Once you’ve decided on the type of chart to use, it will then be necessary to define:
- Legend Entries (Series): As part of this, you will also need to define the data’s aggregation type. The following aggregation options are available:
- Count: All
- Horizontal (Category) Axis Labels
It’s possible to specify multiple series/categories, depending on your requirements.
In most cases, pretty much all of the standard tables support charts, but it is worth reviewing the precise list of compatible tables before deciding whether to use them or not.
Once you’ve created a chart, it can be added onto a dashboard (discussed shortly) or rendered alongside an existing Public View via the Show Chart button:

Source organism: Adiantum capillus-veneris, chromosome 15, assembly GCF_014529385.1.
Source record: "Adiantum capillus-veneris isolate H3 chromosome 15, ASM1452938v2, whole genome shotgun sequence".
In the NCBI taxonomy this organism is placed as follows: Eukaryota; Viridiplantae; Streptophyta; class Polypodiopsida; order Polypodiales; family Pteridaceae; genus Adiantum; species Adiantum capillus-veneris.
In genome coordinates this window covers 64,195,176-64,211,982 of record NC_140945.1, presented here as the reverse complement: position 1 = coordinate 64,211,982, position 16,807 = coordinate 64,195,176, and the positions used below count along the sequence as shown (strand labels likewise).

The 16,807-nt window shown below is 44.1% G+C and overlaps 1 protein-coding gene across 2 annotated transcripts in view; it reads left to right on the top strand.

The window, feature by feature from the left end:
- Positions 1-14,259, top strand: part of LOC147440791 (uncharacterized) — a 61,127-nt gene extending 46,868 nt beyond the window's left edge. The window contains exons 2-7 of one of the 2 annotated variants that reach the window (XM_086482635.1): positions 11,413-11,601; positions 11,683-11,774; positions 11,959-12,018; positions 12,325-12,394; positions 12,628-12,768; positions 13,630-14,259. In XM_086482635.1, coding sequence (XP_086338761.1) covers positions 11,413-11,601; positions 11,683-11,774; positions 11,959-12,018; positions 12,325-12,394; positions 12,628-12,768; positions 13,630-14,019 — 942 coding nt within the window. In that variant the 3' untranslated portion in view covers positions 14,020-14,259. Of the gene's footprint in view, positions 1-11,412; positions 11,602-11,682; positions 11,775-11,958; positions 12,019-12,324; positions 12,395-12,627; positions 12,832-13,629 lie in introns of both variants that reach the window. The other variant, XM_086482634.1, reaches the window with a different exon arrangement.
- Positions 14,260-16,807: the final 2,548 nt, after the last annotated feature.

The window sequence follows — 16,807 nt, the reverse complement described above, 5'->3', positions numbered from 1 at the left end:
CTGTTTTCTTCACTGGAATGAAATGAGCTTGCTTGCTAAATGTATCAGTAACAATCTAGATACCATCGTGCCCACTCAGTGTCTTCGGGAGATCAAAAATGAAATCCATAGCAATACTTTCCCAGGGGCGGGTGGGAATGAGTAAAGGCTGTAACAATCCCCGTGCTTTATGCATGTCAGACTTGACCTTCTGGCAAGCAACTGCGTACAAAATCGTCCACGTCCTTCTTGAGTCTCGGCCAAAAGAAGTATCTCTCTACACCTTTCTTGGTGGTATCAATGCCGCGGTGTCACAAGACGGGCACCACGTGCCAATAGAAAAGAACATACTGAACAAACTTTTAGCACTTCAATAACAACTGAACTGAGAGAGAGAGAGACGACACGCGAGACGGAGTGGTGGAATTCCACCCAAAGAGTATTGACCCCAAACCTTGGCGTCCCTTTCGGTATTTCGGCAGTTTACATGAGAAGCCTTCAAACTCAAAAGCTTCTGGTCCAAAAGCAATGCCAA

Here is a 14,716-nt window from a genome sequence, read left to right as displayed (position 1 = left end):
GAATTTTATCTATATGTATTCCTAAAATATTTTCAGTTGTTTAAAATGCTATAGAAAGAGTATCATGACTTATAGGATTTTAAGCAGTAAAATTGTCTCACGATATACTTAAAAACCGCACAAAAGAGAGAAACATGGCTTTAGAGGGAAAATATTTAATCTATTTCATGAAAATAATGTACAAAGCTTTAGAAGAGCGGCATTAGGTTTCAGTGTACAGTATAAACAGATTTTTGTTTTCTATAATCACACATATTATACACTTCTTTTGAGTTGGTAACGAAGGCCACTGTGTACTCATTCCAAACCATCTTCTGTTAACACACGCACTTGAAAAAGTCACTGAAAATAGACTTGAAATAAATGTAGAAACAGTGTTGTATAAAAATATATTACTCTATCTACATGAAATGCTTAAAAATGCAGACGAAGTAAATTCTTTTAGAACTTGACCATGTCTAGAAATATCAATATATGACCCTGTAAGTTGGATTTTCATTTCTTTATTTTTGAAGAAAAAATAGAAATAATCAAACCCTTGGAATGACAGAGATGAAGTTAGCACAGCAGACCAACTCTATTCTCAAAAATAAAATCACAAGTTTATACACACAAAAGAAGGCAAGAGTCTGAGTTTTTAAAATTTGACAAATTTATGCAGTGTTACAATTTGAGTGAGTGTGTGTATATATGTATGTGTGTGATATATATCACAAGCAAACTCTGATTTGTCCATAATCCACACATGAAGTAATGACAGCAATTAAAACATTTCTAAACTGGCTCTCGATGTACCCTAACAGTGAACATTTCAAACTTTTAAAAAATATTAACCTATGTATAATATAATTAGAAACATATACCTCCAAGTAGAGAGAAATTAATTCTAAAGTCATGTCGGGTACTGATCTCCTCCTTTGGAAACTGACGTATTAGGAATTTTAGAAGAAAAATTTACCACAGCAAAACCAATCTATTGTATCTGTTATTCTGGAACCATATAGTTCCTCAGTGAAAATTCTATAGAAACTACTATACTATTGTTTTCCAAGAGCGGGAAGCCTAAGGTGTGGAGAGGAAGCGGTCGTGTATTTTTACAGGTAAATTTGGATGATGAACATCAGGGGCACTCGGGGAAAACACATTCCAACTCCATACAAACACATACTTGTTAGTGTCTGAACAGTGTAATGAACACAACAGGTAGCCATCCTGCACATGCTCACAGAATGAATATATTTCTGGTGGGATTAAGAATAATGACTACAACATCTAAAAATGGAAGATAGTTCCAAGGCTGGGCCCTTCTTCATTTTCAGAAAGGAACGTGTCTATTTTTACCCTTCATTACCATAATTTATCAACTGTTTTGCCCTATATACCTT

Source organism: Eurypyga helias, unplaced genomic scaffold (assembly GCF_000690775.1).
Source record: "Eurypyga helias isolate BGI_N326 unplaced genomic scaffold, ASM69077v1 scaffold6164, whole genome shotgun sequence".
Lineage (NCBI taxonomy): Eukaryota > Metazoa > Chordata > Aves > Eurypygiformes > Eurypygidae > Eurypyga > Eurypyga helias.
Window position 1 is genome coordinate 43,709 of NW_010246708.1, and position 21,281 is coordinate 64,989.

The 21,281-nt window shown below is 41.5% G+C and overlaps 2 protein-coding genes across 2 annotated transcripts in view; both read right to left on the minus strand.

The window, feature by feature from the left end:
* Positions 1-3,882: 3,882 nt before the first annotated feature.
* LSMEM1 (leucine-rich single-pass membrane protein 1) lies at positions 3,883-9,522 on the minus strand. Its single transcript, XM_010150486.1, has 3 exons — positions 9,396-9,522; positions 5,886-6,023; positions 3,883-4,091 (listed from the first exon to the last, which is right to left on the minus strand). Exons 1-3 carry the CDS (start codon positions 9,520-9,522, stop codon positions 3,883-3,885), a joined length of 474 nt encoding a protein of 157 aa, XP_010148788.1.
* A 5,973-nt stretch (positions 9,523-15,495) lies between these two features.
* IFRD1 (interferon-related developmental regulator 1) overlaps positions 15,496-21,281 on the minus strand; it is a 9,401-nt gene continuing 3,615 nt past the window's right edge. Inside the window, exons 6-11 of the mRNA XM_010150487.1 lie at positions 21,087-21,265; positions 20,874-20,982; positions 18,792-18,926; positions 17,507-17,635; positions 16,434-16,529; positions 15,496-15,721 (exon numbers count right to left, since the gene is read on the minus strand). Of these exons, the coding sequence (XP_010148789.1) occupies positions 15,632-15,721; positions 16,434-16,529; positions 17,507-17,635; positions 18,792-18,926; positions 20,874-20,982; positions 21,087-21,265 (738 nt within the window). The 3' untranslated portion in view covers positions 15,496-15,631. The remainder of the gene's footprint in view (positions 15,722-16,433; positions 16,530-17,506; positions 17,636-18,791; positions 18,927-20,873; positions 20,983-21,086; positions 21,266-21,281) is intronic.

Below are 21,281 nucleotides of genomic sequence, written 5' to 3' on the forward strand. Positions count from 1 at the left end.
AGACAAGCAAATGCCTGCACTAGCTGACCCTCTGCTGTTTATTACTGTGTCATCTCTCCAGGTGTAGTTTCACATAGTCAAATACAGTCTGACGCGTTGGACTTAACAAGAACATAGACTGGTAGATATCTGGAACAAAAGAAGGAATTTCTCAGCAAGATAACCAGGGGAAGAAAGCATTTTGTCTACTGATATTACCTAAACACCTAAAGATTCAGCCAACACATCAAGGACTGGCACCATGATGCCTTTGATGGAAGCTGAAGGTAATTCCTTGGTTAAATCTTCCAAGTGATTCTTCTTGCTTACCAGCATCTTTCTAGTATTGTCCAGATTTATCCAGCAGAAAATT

Also, for situations where you cannot get the chart rendering or displaying precisely how you want to, developers can choose to export the underlying XML definition for a Chart and modify it accordingly. This option opens up a range of additional options, allowing you to tweak how the Chart ultimately renders within the application. Your best source for discovering the types of things achievable via this method is consulting Ulrik “The CRM Chart Guy” Carlsson’s blog, which is an absolute treasure trove on this subject.